Insurers: Make transformation a priority
- Posted on April 15, 2020
- Estimated reading time 4 minutes
Insurers are struggling to transform their businesses. Whether it’s areas such as cloud adoption, use of AI and automation, legacy spend or Agile and DevOps approaches, insurers appear to be behind the curve. Below are the stats and findings from Avanade’s recent research.
Ripe for disruption
Insurers admitted they have a strong cultural aversion to change (41%; compared to 26% of banks). This was the highest score in all sectors (we covered 21). Likewise, one of the biggest challenges to transformation for insurers is their back end systems (42%; banks 23%) – again, the highest score in all sectors. Unsurprisingly, Accenture reckons insurance is one of the sectors ripe for disruption, based on factors such as a high operating base, weak brand recognition and loyalty and only modest R&D investment compared to their peers.
IT respondents agreed that business executives don’t fully understand how complex IT transformation initiatives can help them realise value (80%; banks 62%) and struggle to develop business cases to justify such activity. Interestingly, banks made similar comments three years ago in a study we undertook around IT modernization. However, the business also thinks that IT could be better at creating business cases and showing outcomes (80%; banks 71%). Unsurprisingly, 65% say that the two sides aren’t working well together to create business cases!
Immature cloud adoption and legacy spending on the rise
Insurers are still immature when it comes to cloud adoption. Almost two-thirds were in the initial or opportunistic phase (rather than systematic, measurable and optimised phases). By comparison, almost two-thirds of banks were in the top three categories. In three years, the picture is relatively unchanged: 6 out of 10 insurers are still in the initial or opportunistic phases. Interestingly, almost 48% of insurers said they had security issues around cloud (banks 36%), which could account for the low adoption rate.
Insurers are planning to spend more on maintaining and supporting legacy systems and apps over the next three years. By way of contrast, banks are moving in the opposite direction. Today, almost two-thirds of insurers are spending up to 20% of their IT budget on legacy. In three years, almost half will be spending 20-40% of their IT budget on legacy. A third of banks said they would be spending only 5-10% on legacy in three years. Almost nine out of ten insurers (88%) thought legacy was hindering their innovation initiatives (banks 60%).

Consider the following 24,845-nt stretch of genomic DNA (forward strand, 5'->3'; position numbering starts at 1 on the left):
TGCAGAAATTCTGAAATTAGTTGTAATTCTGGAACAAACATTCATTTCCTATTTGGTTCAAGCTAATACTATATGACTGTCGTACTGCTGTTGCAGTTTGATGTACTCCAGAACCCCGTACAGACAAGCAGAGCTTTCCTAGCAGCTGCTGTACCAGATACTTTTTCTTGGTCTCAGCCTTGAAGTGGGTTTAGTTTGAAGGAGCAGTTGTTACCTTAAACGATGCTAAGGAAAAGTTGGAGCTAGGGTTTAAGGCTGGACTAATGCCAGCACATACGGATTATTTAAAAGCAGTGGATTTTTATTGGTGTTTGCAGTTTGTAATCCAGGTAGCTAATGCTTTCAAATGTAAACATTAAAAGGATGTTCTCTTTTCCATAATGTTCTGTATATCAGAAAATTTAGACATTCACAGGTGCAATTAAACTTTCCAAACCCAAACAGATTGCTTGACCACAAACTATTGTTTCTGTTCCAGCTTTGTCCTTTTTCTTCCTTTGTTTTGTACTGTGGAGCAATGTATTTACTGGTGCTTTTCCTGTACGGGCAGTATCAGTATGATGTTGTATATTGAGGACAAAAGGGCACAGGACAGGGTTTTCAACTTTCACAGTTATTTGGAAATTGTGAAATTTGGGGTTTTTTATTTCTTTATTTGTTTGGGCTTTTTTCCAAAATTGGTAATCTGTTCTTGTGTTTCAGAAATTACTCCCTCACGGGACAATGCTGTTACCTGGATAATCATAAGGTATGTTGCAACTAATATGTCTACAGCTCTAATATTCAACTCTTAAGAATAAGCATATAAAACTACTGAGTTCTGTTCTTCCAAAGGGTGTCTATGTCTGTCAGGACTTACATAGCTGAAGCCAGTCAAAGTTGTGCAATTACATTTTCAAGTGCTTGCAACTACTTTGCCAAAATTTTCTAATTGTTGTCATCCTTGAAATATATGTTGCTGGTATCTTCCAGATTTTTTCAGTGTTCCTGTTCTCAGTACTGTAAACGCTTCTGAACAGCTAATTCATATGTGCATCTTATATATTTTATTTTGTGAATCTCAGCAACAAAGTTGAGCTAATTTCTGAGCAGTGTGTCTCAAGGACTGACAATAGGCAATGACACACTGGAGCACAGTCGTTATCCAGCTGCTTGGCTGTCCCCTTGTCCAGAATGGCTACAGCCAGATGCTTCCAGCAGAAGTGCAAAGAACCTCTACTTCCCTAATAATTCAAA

DevOps investment required and scale needed around AI
Insurers strongly agreed that they were keen to use modern software engineering practices much more in their business, such as Agile (47%; banks 33%) and DevOps (47%; banks 29%). In fact, Insurance came out top of all sectors covered. This may be because they have yet to use them in a consistent, scalable manner across the business. The biggest obstacle to adopting such practices was lack of investment. But the business case seems clear: 59% of insurers agreed that 10-25% of time was freed up by using DevOps and Agile (banks 38%); 35% said it was as high as 25-50% (banks 47%).
When it comes to adopting AI to modernize IT, improve employee experience (EX) and optimize customer experience (CX), insurers are firmly in ‘pilot’ mode. Banks, by comparison, are scaling up. Looking at the use of automation in the same three categories, insurers are scaling up to some extent but less so than banks.
Could do better?
Overall, insurers appear to be behind the curve in many areas. There is too much spending on legacy, which is hindering investment in innovation, including the use of AI and automation in the business. Cloud adoption is low. DevOps and Agile approaches are not being used widely, despite a desire to do so – again, due to lack of investment. Finally, insurers have yet to make the case for business transformation.
Find out more about our approach to business transformation, Ready by Design, a holistic approach to applications that includes cloud-native architecture and modern software engineering techniques. Ready by Design helps banks and insurers adapt quickly to changing market dynamics and ensures they are effectively prepared for disruption - in whatever form it comes.